Friday, August 19, 2022

Why the Vatican's survey on synodality is suspect

In anticipation of the vague "Synod on Synodality," various dioceses and Church outlets surveyed all walks of people, including lapse Catholics and non-Catholics. These survey results are to be sent to the bishops prior to the 2023 finale.

However, the content of the surveys brings the intent of the Synod into suspicion. For example, in multiple choice questions, the options offered lure the participant toward certain answers and issues. It gives the impression that certain issues are at the forefront of the participants' minds, when, if the questions had been left blank, the results would have likely been very different. One could say there is opinion-engineering taking place. 

For instance, in the survey promoted by Catholic apologist Jimmy Akin, there is a question asking which activities are "urgent for the Church to address..." The available choices are finite and include such politicized issues as "women's equality," "accompaniment to LGTBI people," and "ecology and environmental sustainability."

This would be like asking, "Is John's tie red or blue?" when his tie may be an entirely different color or he isn't wearing a tie at all. In this way, the synod surveys exhibit logical fallacies. They contain a form of the False Dilemma Fallacy (where options offered do not include the correct answer) or the Suppressed Evidence Fallacy (where relevant options are absent from the question).

Professor Cody Cooper commented on the survey: "[W]hy aren’t Traditional Latin Mass-goers or married Catholics with big families listed among the marginalized groups?" The absence of TLM from the survey is consistent with Pope Francis' continual antagonism toward TLM attendees. The absence of big families from the survey is consistent with Vatican figures trying to justify contraception. You see how the survey's questions and answers are loaded and steer participants to think and not think of certain matters. In a way, the gameplan is out in the open.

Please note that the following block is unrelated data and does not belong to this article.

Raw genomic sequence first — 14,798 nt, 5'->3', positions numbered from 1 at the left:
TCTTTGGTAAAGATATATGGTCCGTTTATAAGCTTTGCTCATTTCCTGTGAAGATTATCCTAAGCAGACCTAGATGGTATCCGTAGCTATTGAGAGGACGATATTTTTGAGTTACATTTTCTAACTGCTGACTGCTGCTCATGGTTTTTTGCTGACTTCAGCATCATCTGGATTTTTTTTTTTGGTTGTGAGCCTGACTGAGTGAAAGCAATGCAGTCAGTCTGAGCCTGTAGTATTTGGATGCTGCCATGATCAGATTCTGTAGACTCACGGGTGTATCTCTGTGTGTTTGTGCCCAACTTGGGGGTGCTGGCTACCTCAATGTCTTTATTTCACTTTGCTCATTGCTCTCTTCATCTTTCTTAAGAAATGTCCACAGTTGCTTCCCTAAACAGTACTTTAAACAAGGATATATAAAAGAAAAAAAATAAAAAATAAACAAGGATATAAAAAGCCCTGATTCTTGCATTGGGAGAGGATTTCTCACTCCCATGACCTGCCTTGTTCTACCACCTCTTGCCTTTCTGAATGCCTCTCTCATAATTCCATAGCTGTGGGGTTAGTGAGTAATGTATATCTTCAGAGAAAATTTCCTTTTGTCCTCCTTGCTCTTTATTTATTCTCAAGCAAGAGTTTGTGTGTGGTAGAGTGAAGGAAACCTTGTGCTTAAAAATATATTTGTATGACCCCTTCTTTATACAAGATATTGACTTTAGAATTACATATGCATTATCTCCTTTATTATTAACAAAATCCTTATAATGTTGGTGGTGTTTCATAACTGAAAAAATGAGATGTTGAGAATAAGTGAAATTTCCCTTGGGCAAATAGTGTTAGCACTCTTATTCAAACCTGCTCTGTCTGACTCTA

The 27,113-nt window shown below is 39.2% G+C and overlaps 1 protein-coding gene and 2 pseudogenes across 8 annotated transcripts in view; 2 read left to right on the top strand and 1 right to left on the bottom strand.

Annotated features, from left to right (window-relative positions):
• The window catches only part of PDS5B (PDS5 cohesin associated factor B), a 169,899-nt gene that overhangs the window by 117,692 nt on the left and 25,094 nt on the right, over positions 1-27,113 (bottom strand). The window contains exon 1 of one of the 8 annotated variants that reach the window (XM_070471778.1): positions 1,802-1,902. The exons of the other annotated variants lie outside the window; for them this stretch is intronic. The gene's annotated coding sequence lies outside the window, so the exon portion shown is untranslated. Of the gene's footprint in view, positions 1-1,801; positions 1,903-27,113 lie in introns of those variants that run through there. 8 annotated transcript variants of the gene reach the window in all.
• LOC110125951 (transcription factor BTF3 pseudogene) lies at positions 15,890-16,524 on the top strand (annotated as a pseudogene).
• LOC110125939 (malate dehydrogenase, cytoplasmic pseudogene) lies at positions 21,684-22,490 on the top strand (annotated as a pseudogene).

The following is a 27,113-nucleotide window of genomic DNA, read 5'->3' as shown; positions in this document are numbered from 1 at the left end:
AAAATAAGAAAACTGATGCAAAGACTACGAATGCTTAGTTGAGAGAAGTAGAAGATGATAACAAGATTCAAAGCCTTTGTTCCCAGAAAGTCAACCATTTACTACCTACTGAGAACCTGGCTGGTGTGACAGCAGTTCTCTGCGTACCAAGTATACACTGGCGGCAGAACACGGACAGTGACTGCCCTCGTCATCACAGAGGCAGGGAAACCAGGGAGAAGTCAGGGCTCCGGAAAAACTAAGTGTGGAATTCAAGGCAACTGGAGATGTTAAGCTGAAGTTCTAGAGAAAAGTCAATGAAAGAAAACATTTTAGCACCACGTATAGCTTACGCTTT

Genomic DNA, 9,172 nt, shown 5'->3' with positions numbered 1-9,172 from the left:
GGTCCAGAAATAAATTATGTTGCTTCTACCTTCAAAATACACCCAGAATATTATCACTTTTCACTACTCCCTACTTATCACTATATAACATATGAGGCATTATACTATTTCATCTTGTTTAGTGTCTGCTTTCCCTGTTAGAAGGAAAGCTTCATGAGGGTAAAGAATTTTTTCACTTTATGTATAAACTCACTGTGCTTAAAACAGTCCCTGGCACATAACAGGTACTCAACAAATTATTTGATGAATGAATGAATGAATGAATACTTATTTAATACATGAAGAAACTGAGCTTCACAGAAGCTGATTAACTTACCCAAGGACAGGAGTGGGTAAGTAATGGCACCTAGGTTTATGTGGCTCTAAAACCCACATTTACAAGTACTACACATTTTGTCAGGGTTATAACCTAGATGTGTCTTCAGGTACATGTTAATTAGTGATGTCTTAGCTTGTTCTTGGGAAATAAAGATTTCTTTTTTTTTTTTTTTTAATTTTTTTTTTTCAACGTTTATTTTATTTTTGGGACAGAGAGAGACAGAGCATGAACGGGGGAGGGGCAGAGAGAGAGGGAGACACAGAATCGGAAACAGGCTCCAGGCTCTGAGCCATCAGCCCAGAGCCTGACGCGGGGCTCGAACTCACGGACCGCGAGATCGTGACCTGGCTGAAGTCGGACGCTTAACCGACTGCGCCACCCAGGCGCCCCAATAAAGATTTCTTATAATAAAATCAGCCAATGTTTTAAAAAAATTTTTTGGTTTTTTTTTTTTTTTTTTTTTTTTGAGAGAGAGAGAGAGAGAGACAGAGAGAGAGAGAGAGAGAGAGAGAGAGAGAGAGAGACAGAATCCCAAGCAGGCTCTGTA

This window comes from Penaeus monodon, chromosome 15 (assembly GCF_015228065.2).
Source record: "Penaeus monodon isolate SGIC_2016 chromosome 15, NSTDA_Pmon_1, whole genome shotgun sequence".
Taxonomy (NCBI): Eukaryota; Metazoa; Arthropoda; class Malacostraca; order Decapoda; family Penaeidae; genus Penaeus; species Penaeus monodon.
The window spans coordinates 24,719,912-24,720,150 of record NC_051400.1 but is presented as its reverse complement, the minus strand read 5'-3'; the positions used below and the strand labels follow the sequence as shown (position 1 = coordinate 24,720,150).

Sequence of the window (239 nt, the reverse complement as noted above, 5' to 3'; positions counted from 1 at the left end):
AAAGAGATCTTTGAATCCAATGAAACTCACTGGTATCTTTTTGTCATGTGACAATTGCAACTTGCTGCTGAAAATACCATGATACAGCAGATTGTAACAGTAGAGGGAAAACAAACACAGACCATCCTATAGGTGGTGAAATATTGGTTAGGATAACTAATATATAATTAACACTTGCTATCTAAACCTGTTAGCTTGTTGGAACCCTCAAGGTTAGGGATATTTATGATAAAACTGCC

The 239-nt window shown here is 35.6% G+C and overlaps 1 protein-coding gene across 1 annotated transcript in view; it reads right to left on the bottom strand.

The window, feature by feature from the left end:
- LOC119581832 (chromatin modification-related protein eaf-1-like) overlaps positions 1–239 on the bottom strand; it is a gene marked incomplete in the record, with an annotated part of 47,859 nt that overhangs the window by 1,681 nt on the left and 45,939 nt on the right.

Many of the surveys closed on August 15. It was not hard to predict from there how the data would be manipulated. On August 16, the National Catholic Reporter (which promotes anti-Catholic heretical views) brandished the headline: "In synod reports, US Catholics call for women's leadership, LGBTQ welcoming." 

Thus, right on cue, heterodox Catholics frame the survey results as "US Catholics" having endorsed modern identity politics, and not other theological issues that were absent from the survey. Anyone following those two contemporary "issues" knows that women's "leadership" is language often used to launder the quest for women's "ordination" while "LGBTQ welcoming" is a concept used to launder the quest to declassify homosexual behavior as intrinsicallly disordered or to endorse same-sex unions altogether.

As Wendell Hull wrote for Crisis Magazine: "The synod brings the laity, and—by invitation—the whole world, into the process with full knowledge. The 'synodal fathers' will claim that the changes were demanded by the people." (emphasis mine) If efforts are made at this synod to undermine longstanding teachings of the Magisterium, those actions may be disguised as some "loving" move to serve the needs of "modern" people or other such euphemisms.

Even if the survey were short answer or blank essay questions where participants had to generate answers of their own accord, what is the current Pontificate's intention in surveying people unfamiliar even with basic theology in making theological decisions? Unless they want to see how catechized the world is? How many respondents for women's "leadership" can exposit the theology of the priest as sacramental bridegroom in Christ's stead? Or how many respondents fond of gay "marriage" can provide an anthropological defense that substituting a man for a woman in a marriage arrangement leaves it the "same" as a male-female marriage? We have yet to hear those answers from supposedly learned theologians, much less the average lapsed Catholic. Hull analogized: "Would a baseball team gather geishas for ideas on how to hit and catch?"

I recently finished reading Dr. Peter Kwasniewski's book True Obedience in the Church. In it, he reviews the theological and historical basis for defying unjust orders issued by clergy, including the Pope, if necessary. It is an issue I've recently researched myself, including the concept of a child who is otherwise bound to obey his parents, to defy an immoral parental order (cf. CCC#2217). It may be especially wise in the coming months to delve into the lasting theology of Catholic Tradition, that one might authentically identify when a clergyman, even a bishop or Pope, is resisting the sacerdotal grace available to him through his office. 

St. John Chrysostom taught that we will not be able to excuse ourselves from following corrupt teaching, even if those orders come from thousands of priests:

But even if it were the reverse, and you had corrupt teachers plundering and grasping at every thing, not even so were their wickedness an apology for you. For the Lover of mankind and All-wise, the Only-Begotten Son of God, seeing all things, and knowing the chance that in so great length of time and in so vast a world there would be many corrupt priests … but if you disobey the things spoken, even though you should show ten thousand corrupt priests, this will not plead for you at all. Since Judas also was an apostle, but nevertheless this shall never be any apology for the sacrilegious and covetous. (St. John Chrysostom, Homily 21 on 1st Corinthians, ca. 395 AD)